by Jon Sanders
Research Editor and Senior Fellow, Regulatory Studies, John Locke Foundation
‘Do you remember,’ he went on, ‘writing in your diary, “Freedom is the freedom to say that two plus two make four”?’
‘Yes,’ said Winston.
O’Brien held up his left hand, its back towards Winston, with the thumb hidden and the four fingers extended.
‘How many fingers am I holding up, Winston?’
‘And if the party says that it is not four but five—then how many?’
— George Orwell, Nineteen Eighty-Four
Much has been said already about the “unforced error” at the Democratic National Convention yesterday when the delegates voted over to put “God” back into the platform and state that the party considers Jerusalem the capital of Israel. As Carolina Journal’s Jon Ham noted, “The amendment was proposed by Ohio Gov. Ted Strickland after the party had taken a beating for several days when it was reported, mainly by conservative media, that God and Jerusalem had been airbrushed from the platform.”
There is a decided air of the ridiculous about the vote. I see something else, too. Take a look at the video in the link above, especially at the concluding reaction.
Party rules require a two-thirds majority vote to pass an amendment. The best one could say for the voice vote (and they dared not take an actual tally) was that it was about 50-50. No objective listener could hear two-thirds in favor — objective being the operative term.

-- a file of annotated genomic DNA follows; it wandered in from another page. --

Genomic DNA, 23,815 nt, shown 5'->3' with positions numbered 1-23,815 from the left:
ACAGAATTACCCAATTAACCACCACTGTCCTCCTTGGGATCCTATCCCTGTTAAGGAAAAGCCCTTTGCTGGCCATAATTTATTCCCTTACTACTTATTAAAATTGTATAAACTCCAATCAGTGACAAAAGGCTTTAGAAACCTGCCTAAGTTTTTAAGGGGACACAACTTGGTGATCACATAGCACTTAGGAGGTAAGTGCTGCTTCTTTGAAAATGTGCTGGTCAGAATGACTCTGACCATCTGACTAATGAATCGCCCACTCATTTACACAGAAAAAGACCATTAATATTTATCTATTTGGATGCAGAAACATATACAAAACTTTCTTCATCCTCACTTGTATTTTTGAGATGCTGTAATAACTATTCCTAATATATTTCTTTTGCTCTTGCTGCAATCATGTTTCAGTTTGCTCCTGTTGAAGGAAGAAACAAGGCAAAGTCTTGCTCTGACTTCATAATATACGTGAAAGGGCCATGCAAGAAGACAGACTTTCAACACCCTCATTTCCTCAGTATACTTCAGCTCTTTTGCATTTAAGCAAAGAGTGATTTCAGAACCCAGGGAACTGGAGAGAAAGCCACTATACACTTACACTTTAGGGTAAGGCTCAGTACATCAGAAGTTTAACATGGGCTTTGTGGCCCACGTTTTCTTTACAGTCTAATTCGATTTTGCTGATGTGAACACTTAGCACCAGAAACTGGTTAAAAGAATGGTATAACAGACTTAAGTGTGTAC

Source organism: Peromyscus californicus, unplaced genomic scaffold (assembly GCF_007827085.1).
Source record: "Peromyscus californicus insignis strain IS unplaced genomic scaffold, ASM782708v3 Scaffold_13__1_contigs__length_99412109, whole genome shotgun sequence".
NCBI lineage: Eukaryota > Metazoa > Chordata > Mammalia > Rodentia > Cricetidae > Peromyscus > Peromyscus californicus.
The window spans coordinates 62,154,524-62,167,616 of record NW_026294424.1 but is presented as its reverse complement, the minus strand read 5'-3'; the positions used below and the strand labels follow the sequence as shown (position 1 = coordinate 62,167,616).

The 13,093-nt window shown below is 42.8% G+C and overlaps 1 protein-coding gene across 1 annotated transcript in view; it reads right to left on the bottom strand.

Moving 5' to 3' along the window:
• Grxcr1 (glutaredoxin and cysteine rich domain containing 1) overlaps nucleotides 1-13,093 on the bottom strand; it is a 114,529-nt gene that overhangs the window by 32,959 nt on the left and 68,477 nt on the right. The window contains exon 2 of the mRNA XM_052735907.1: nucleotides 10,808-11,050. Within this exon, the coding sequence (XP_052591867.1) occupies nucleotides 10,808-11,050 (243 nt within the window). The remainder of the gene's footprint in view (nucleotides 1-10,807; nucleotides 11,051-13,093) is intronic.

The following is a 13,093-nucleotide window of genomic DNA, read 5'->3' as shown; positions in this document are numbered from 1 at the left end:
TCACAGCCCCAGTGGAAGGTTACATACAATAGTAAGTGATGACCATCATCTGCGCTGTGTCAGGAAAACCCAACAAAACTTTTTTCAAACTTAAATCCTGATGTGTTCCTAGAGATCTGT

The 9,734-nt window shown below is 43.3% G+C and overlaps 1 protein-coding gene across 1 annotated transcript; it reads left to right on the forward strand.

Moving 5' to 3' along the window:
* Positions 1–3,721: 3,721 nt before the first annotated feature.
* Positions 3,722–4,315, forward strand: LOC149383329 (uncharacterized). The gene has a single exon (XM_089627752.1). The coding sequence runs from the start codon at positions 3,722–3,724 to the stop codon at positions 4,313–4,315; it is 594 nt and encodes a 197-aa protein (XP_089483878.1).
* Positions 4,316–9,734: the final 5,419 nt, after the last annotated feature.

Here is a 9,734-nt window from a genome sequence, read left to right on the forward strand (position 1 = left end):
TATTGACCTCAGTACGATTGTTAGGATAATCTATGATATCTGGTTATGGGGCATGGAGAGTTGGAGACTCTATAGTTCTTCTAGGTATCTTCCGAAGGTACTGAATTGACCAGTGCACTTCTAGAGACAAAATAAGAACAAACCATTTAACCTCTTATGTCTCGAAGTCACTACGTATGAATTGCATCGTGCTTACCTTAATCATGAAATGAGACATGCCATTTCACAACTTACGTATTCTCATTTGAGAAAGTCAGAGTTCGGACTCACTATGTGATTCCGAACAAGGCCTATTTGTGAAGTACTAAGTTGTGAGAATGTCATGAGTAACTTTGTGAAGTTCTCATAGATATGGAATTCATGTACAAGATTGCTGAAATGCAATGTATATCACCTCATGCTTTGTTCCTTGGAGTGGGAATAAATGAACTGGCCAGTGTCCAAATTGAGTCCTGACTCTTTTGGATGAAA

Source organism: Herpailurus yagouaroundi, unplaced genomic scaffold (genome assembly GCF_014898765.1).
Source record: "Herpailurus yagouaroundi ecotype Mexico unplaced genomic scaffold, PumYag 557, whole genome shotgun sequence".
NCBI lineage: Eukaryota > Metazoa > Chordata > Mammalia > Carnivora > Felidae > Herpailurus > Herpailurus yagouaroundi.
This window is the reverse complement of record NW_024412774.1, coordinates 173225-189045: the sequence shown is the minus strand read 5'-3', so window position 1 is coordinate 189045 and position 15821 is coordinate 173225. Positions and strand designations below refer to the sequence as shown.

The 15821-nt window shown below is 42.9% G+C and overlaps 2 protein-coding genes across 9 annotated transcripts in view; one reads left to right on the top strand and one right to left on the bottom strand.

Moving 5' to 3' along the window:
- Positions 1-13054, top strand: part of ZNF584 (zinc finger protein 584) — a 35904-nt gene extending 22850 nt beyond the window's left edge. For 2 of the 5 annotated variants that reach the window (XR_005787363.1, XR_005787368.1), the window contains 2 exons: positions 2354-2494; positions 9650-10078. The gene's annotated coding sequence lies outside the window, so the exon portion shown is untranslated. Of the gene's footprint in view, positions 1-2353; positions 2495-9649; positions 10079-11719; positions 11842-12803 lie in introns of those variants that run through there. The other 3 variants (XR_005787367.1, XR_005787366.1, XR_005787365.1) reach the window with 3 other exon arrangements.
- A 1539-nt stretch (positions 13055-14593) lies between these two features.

As I have frequently pointed out, the Left puts politics above everything, and that necessarily includes objective truth. The Left champions politically expedient “truth” over fixed truth, regardless of whether today’s “truth” is directly counter to yesterday’s (satirized in Nineteen Eighty-Four with “Oceania has always been at war with Eurasia,” then “Oceania has always been at war with Eurasia”).
In the voted yesterday, the objective, fixed truth was that two-thirds of the voters did not voice support of the amendment. Nevertheless, the politically expedient “truth” is that they did. If the Party says that one-half equals two-thirds, how many was it?